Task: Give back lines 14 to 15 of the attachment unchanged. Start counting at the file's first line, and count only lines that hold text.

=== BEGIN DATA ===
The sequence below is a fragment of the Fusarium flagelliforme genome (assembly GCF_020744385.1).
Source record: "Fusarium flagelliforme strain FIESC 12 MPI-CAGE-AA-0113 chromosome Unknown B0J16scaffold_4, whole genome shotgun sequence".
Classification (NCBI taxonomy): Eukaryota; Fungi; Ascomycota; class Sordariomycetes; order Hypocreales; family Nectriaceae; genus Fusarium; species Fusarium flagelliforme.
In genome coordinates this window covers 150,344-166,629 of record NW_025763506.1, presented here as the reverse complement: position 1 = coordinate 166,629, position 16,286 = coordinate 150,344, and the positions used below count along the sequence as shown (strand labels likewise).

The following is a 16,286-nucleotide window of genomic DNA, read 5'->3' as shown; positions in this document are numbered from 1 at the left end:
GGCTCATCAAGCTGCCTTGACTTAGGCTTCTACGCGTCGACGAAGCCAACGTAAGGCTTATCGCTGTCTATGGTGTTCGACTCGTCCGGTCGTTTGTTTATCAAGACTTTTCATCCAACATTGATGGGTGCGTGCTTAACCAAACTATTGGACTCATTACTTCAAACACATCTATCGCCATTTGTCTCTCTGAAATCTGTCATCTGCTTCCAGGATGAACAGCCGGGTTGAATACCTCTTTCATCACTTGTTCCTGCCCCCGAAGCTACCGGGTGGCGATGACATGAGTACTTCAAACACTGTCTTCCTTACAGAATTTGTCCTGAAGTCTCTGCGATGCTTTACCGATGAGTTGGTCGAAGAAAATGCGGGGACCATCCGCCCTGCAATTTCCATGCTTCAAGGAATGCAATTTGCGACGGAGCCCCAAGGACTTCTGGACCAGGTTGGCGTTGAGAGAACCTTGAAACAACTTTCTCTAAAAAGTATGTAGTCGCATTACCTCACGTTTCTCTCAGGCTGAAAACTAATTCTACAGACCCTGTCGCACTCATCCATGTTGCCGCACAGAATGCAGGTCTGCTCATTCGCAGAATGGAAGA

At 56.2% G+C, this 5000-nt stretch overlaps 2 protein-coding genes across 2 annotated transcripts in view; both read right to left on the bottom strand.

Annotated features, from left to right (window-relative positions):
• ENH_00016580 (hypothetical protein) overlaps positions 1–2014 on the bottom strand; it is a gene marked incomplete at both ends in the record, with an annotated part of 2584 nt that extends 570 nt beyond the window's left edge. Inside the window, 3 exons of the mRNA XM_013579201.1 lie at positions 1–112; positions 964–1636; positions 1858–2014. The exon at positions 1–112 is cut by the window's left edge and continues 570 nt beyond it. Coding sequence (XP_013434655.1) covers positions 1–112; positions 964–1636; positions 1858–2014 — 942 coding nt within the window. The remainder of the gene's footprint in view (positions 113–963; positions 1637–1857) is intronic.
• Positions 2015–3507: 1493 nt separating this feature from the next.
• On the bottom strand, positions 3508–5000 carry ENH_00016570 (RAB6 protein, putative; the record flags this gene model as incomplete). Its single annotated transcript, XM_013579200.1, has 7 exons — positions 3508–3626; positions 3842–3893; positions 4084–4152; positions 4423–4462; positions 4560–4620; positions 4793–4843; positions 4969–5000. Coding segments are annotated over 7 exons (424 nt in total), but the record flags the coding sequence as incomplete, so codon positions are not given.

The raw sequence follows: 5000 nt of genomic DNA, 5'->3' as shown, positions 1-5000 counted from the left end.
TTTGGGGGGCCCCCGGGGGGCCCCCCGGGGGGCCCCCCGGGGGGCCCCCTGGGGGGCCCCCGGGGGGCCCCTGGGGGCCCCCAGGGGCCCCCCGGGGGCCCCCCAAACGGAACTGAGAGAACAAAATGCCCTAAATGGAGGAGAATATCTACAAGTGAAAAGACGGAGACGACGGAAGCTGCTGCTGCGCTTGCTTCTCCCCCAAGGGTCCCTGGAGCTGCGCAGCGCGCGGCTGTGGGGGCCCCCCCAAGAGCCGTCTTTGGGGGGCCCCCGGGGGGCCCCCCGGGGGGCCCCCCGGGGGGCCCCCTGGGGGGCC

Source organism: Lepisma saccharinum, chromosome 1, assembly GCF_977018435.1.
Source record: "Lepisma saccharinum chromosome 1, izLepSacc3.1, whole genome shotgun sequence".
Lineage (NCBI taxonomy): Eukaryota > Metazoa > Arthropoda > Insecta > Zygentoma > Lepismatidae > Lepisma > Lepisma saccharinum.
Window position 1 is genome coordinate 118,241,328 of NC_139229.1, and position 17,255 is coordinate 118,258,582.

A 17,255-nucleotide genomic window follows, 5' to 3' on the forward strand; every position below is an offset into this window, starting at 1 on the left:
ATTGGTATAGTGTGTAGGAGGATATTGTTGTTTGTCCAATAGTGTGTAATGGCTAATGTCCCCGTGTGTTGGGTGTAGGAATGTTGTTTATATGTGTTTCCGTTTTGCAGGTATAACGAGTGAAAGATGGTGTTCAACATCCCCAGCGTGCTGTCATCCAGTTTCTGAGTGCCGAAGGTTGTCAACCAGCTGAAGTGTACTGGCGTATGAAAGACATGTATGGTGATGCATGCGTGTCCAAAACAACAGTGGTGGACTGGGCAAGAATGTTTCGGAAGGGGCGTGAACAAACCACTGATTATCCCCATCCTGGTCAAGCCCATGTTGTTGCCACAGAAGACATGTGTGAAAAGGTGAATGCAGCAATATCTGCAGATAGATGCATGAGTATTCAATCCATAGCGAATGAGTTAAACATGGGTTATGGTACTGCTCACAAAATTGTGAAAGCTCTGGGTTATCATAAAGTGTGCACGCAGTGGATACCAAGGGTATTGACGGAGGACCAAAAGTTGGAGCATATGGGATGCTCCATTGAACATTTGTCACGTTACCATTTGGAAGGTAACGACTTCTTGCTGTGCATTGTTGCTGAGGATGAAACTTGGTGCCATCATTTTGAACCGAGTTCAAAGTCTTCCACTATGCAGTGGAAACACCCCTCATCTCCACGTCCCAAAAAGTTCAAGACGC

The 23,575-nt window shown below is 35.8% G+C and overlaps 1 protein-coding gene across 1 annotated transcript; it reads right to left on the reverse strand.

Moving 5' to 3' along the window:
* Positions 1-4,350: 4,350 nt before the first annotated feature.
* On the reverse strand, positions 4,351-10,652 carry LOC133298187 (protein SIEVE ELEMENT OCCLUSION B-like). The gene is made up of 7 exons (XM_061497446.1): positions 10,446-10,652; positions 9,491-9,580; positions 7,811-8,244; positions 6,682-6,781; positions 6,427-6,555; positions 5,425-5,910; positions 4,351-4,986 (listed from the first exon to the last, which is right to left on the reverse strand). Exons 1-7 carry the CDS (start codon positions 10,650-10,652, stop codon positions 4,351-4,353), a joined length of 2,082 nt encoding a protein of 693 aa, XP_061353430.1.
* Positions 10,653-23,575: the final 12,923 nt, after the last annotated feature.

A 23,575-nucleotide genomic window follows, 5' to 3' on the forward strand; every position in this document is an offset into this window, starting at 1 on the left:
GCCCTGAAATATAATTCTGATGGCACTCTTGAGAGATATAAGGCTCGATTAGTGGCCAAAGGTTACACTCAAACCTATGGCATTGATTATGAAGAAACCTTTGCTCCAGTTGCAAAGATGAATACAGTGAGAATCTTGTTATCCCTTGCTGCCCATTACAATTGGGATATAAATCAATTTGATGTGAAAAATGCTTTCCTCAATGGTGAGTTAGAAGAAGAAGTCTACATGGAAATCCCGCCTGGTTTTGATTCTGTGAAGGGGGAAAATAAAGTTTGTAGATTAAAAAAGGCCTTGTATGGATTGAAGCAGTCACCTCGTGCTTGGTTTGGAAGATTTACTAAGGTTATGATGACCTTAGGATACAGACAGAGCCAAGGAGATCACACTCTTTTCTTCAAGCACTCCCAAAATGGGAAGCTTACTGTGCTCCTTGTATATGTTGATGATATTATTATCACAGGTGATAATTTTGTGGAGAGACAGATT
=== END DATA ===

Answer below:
Source organism: Lepisma saccharinum, chromosome 1, assembly GCF_977018435.1.
Source record: "Lepisma saccharinum chromosome 1, izLepSacc3.1, whole genome shotgun sequence".